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THE ATTEMPTS TO TRANSFER THE GENEVAN ACADEMY TO IRELAND AND TO AMERICA, 1782–1795

  • JENNIFER POWELL MCNUTT (a1) and RICHARD WHATMORE (a2)

Abstract

Early in 1782, republican rebels in Geneva removed the city's magistrates and instituted a popular government, portraying themselves as defenders of liberty and Calvinism against the French threats of Catholicism and luxury. But on 1 July 1782, the republicans fled because of the arrival at the city gates of invading troops led by France. The failure of the Genevan revolution indicated that while new republics could be established beyond Europe, republics within Europe, and more especially Protestant republics in proximity to larger Catholic monarchies, were no longer independent states. Many Genevans sought asylum across Europe and in North America in consequence. Some of them looked to Britain and Ireland, attempting to move the industrious part of Geneva to Waterford. During the French Revolution, they sought to establish a republican community in the United States. In each case, a major goal was to transfer the Genevan Academy established in the aftermath of Calvin's Reformation. The anti-religious nature of the French Revolution made the attempt to move the Academy to North America distinctive. By contrast with the Irish case, where religious elements were played down, moving the Academy to North America was supported by religious rhetoric coupled with justifications of republican liberty.

Copyright

Corresponding author

Jennifer Powell McNutt, Biblical and Theological Studies Department, Wheaton College, 501 College Avenue, Wheaton, IL 60187–5593, USAJennifer.McNutt@wheaton.edu
Richard Whatmore, Sussex Centre for Intellectual History, School of History, Art History and Philosophy, University of Sussex, Falmer, Brighton, BN1 9SNUKr.whatmore@sussex.ac.uk

References

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1 Henri-Albert Gosse to Roland de la Platière, 16 Mar. 1782, in Plan, Danielle, Un Génevois d'autrefois: Henri-Albert Gosse (1753–1816) d'après des lettres et des documents inédits (Paris and Geneva, 1909), p. 123.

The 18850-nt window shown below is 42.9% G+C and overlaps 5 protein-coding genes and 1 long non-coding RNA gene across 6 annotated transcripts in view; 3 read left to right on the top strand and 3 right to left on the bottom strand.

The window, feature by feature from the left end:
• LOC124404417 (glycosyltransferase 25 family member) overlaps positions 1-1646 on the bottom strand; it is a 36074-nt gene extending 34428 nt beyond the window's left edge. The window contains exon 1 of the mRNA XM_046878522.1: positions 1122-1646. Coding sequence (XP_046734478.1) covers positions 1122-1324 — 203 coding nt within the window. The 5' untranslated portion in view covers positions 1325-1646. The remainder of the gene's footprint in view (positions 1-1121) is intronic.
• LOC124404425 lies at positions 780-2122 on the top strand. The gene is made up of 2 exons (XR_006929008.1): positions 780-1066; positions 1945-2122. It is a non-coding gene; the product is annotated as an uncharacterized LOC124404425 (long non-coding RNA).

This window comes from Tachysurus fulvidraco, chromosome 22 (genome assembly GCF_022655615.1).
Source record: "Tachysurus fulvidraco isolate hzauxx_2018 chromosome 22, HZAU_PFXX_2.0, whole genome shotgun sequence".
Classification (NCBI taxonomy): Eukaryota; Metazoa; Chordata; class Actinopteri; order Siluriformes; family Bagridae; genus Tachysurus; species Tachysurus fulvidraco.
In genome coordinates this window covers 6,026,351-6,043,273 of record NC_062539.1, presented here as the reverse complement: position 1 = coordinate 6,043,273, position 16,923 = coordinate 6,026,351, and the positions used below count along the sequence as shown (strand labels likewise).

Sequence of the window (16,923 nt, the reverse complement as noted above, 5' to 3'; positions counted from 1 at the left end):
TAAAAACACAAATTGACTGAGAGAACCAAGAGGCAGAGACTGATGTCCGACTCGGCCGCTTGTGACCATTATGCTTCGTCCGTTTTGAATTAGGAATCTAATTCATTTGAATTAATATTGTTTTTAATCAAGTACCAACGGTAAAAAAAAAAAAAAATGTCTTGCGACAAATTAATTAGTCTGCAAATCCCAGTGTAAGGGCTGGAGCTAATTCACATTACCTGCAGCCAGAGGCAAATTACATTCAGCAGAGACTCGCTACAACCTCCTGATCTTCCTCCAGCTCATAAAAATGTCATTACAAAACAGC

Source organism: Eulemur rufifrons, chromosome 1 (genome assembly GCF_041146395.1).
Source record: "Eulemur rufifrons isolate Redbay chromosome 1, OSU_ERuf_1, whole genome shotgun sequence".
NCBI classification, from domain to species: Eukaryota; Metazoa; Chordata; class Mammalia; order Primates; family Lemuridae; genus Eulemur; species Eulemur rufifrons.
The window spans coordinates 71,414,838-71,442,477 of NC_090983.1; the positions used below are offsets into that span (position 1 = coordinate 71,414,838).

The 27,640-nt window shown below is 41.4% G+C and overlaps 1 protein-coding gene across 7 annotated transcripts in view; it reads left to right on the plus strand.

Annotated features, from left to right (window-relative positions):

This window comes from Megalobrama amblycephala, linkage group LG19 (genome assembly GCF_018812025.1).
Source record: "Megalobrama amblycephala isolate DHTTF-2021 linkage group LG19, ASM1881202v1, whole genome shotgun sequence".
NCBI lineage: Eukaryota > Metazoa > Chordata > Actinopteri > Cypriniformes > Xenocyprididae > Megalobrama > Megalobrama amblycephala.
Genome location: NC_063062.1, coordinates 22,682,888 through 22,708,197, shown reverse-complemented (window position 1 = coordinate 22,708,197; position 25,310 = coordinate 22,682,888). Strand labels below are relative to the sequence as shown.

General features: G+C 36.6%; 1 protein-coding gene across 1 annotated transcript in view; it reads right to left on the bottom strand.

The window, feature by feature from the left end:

2 François d'Ivernois to John Stuart (Mountstuart, 4th earl of Bute from 1794), 26 June 1782, Bibliothèque de Genève (BGE), MS Suppl. 32, fo. 368.

3 Chapuisat, Édouard, La prise d'armes de 1782 à Genève (Geneva, 1932).

4 Henri-Albert Gosse to his father, 5 July 1782, in Plan, Un Génevois d'autrefois: Henri-Albert Gosse, p. 131.

5 Jefferson to Wilson Cary Nicholas (one of Albemarle County's two representatives in the Virginia House of Delegates), 23 Nov. 1794: Oberg, B. and Looney, J. Jefferson, eds., The papers of Thomas Jefferson digital edition (Charlottesville, VA, 2008).

6 Quotations are from the contemporary English translation: de Méhégan, Guillaume-Alexandre, A view of universal modern history, from the fall of the Roman empire (3 vols., London, 1778), ii, p. 166.

7 Murdock, Graham, Beyond Calvin: the intellectual, political and cultural world of Europe's reformed churches, c. 1540–1620 (Basingstoke, 2004), pp. 3153, and idem, Calvinism on the frontier, 1600–1660: international Calvinism and the reformed church in Hungary and Transylvania (Oxford, 2000), pp. 46–76, 270–90.

8 Knox, John, The historie of the reformatioun of religioun within the realm of Scotland, … together with the life of Iohn Knoxe the author, and several curious pieces wrote by him (Edinburgh, 1732). See further Kingdom, Robert M., Geneva and the consolidation of the French Protestant movement, 1564–1572 (Madison, WI, 1967); Manetsch, Scott M., Theodore Beza and the quest for peace in France, 1572–1598 (Amsterdam, 2000).

9 Spon, Isaac, The history of the city and state of Geneva (London, 1687), p. 120 (orig. Histoire de la ville et de l’état de Genève (Lyons, 1680)), ibid., pp. 191, 125, 180–1.

10 Patrick F. O'Mara, ‘Geneva in the eighteenth century: a socio-economic study of the bourgeois city-state during its golden age’ (Ph.D. diss., Chicago, 1954), pp. 197–8; Selles, Otto H., ‘A case of hidden identity: Antoine Court, Bénédict Pictet, and Geneva's aid to France's desert churches (1715–1724)’, in Roney, John B. and Klauber, Martin I., eds., The identity of Geneva: the Christian Commonwealth, 1564–1864 (Westport, CT, 1998), pp. 93110.

11 Borgeaud, Charles, Histoire de l’ Université de Genève, i: L'Academie de Calvin, 1559–1798 (Geneva, 1900); Lewis, Gillian, ‘The Geneva Academy’, Pettegree, Andrew, Duke, Alastair, Lewis, Gillian ed., Calvinism in Europe, 1540–1620 (Cambridge, 1994), pp. 3563.

12 Mercier, Andrew Le, The church history of Geneva, in five books (Boston, BA, 1732), pp. 40–1.

13 Coxe, William, Travels in Switzerland (2 vols., London, 1789), ii, p. 91.

14 Heyd, Michael, Between Orthodoxy and the Enlightenment: Jean-Robert Chouet and the introduction of Cartesian science in the Academy of Geneva (The Hague, 1982), p. 227.

15 Keate, George, A short account of the ancient history, present government, and laws of the republic of Geneva (London, 1761), pp. 129–32.

16 Quotations are from the contemporary English translation: Voltaire, An essay on universal history, the manners, and spirit of nations, from the reign of Charlemaign to the age of Lewis XIV (4 vols., Dublin, 1759), iii, pp. 101–3.

17 D'Alembert, ‘Genève’, Encyclopédie, ou Dictionnaire raisonné des sciences, des arts et des métiers, par une société de gens de lettres (28 vols., Geneva, 1772 (orig. Paris and Neuchâtel, 1757)), vii, pp. 574–8.

18 Gargett, Graham, Voltaire and Protestantism (Oxford, 1980), pp. 135–55, and idem, Jacob Vernet, Geneva and the philosophes (Oxford, 1994), pp. 144–5; Jennifer Powell McNutt, ‘Church and society in eighteenth-century Geneva, 1700–1789’ (Ph.D. diss., St Andrews, 2008), pp. 200–6, 220–3.